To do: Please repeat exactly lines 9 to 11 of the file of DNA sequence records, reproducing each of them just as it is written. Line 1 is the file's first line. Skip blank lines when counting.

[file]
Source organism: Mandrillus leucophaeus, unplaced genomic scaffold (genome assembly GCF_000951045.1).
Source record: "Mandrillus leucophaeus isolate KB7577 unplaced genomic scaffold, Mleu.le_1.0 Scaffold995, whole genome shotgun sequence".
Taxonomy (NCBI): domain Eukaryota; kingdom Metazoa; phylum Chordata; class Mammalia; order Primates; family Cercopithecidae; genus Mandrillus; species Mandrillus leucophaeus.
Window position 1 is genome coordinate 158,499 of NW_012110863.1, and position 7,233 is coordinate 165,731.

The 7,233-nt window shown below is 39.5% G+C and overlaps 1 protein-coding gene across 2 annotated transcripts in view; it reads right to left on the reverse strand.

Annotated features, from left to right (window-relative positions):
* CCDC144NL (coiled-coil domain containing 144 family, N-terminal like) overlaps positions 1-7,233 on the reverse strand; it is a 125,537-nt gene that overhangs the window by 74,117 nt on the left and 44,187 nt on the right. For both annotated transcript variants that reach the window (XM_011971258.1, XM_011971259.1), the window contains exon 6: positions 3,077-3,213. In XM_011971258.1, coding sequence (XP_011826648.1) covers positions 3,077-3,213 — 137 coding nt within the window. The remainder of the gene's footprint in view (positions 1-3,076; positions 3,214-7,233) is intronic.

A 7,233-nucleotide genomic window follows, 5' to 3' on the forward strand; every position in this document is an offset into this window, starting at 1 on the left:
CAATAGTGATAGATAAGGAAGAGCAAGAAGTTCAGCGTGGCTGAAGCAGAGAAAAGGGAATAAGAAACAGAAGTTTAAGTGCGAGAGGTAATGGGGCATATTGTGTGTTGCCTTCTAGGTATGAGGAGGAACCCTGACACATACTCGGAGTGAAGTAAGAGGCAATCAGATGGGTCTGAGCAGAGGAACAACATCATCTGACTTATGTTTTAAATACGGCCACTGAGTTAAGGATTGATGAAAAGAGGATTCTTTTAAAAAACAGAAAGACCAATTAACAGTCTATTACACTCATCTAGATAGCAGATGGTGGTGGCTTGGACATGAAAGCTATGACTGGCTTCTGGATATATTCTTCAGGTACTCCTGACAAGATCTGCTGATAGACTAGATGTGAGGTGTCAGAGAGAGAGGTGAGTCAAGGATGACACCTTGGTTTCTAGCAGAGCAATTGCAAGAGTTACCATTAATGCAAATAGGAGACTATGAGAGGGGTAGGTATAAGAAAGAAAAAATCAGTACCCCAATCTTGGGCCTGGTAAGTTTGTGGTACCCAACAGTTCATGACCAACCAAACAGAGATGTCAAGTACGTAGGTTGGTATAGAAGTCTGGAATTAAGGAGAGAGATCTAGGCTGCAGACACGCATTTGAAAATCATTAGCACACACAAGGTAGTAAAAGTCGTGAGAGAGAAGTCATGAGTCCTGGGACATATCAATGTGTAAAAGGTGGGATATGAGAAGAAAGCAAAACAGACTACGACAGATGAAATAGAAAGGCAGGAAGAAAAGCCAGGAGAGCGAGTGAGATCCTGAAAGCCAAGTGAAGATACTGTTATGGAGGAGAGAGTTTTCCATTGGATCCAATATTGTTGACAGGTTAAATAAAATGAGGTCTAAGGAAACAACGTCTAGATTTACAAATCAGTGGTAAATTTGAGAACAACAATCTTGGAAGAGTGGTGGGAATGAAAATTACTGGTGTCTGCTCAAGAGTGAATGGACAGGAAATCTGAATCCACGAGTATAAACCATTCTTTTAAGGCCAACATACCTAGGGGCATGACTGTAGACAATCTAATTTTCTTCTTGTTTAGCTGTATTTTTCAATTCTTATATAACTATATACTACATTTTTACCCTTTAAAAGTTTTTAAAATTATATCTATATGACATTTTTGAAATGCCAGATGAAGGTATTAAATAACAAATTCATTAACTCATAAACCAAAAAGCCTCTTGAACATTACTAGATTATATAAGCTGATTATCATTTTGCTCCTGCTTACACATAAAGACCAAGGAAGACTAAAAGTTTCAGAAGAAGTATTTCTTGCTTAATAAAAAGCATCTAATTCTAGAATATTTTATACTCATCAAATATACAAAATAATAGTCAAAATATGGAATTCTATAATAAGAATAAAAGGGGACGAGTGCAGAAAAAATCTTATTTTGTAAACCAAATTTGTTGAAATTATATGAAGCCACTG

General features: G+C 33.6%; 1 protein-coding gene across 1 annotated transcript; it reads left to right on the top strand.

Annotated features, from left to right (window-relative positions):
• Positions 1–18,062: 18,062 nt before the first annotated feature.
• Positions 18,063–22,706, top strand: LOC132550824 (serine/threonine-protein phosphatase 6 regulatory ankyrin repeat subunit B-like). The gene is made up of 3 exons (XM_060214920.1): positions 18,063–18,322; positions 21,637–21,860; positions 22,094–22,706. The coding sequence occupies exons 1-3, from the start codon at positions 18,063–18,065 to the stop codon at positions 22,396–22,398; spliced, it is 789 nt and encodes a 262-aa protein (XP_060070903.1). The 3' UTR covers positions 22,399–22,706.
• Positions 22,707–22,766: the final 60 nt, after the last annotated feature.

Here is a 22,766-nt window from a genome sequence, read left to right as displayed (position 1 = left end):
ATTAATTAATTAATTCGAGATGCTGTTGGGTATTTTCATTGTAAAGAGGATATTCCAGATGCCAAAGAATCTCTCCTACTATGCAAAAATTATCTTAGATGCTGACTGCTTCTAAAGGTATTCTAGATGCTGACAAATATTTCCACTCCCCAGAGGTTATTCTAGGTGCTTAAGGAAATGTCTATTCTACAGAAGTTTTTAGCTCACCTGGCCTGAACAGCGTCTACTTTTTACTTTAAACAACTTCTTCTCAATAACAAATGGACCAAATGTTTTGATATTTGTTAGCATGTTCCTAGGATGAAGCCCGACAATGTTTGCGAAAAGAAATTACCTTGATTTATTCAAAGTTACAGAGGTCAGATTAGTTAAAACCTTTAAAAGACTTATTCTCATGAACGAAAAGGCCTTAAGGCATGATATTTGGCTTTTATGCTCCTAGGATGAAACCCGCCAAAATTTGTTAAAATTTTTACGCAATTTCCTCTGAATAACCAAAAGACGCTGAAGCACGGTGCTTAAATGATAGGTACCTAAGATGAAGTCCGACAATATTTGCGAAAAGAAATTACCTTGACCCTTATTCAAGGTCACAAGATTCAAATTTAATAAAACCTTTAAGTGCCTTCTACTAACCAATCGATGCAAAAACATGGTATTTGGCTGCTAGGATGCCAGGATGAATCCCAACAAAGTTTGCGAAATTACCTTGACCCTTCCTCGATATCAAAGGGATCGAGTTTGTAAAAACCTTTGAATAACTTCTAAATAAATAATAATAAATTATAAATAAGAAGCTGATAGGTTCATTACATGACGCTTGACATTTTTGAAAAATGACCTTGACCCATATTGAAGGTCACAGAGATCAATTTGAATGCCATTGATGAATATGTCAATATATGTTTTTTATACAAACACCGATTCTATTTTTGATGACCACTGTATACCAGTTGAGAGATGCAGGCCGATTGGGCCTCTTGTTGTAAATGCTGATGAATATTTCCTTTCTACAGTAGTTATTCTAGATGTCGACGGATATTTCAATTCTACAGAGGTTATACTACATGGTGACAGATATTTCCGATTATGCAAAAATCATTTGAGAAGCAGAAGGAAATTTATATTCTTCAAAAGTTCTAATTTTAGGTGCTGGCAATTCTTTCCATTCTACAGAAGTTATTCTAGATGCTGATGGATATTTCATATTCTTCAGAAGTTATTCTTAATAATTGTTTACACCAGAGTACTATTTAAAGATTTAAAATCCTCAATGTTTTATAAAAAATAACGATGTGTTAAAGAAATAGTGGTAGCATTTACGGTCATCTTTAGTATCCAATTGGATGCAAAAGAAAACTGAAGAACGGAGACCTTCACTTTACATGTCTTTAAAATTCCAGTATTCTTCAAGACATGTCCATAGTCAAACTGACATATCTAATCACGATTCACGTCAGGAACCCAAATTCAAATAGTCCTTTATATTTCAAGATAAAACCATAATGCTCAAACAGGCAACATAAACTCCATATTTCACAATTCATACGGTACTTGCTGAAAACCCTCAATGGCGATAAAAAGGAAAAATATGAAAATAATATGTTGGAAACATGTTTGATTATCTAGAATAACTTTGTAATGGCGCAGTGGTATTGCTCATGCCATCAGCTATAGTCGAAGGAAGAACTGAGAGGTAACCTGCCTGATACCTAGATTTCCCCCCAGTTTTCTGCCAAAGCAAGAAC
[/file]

CAATAGTGATAGATAAGGAAGAGCAAGAAGTTCAGCGTGGCTGAAGCAGAGAAAAGGGAATAAGAAACAGAAGTTTAAGTGCGAGAGGTAATGGGGCATATTGTGTGTTGCCTTCTAGGTATGAGGAGGAACCCTGACACATACTCGGAGTGAAGTAAGAGGCAATCAGATGGGTCTGAGCAGAGGAACAACATCATCTGACTTATGTTTTAAATACGGCCACTGAGTTAAGGATTGATGAAAAGAGGATTCTTTTAAAAAACAGAAAGACCAATTAACAGTCTATTACACTCATCTAGATAGCAGATGGTGGTGGCTTGGACATGAAAGCTATGACTGGCTTCTGGATATATTCTTCAGGTACTCCTGACAAGATCTGCTGATAGACTAGATGTGAGGTGTCAGAGAGAGAGGTGAGTCAAGGATGACACCTTGGTTTCTAGCAGAGCAATTGCAAGAGTTACCATTAATGCAAATAGGAGACTATGAGAGGGGTAGGTATAAGAAAGAAAAAATCAGTACCCCAATCTTGGGCCTGGTAAGTTTGTGGTACCCAACAGTTCATGACCAACCAAACAGAGATGTCAAGTACGTAGGTTGGTATAGAAGTCTGGAATTAAGGAGAGAGATCTAGGCTGCAGACACGCATTTGAAAATCATTAGCACACACAAGGTAGTAAAAGTCGTGAGAGAGAAGTCATGAGTCCTGGGACATATCAATGTGTAAAAGGTGGGATATGAGAAGAAAGCAAAACAGACTACGACAGATGAAATAGAAAGGCAGGAAGAAAAGCCAGGAGAGCGAGTGAGATCCTGAAAGCCAAGTGAAGATACTGTTATGGAGGAGAGAGTTTTCCATTGGATCCAATATTGTTGACAGGTTAAATAAAATGAGGTCTAAGGAAACAACGTCTAGATTTACAAATCAGTGGTAAATTTGAGAACAACAATCTTGGAAGAGTGGTGGGAATGAAAATTACTGGTGTCTGCTCAAGAGTGAATGGACAGGAAATCTGAATCCACGAGTATAAACCATTCTTTTAAGGCCAACATACCTAGGGGCATGACTGTAGACAATCTAATTTTCTTCTTGTTTAGCTGTATTTTTCAATTCTTATATAACTATATACTACATTTTTACCCTTTAAAAGTTTTTAAAATTATATCTATATGACATTTTTGAAATGCCAGATGAAGGTATTAAATAACAAATTCATTAACTCATAAACCAAAAAGCCTCTTGAACATTACTAGATTATATAAGCTGATTATCATTTTGCTCCTGCTTACACATAAAGACCAAGGAAGACTAAAAGTTTCAGAAGAAGTATTTCTTGCTTAATAAAAAGCATCTAATTCTAGAATATTTTATACTCATCAAATATACAAAATAATAGTCAAAATATGGAATTCTATAATAAGAATAAAAGGGGACGAGTGCAGAAAAAATCTTATTTTGTAAACCAAATTTGTTGAAATTATATGAAGCCACTG

General features: G+C 33.6%; 1 protein-coding gene across 1 annotated transcript; it reads left to right on the top strand.

Annotated features, from left to right (window-relative positions):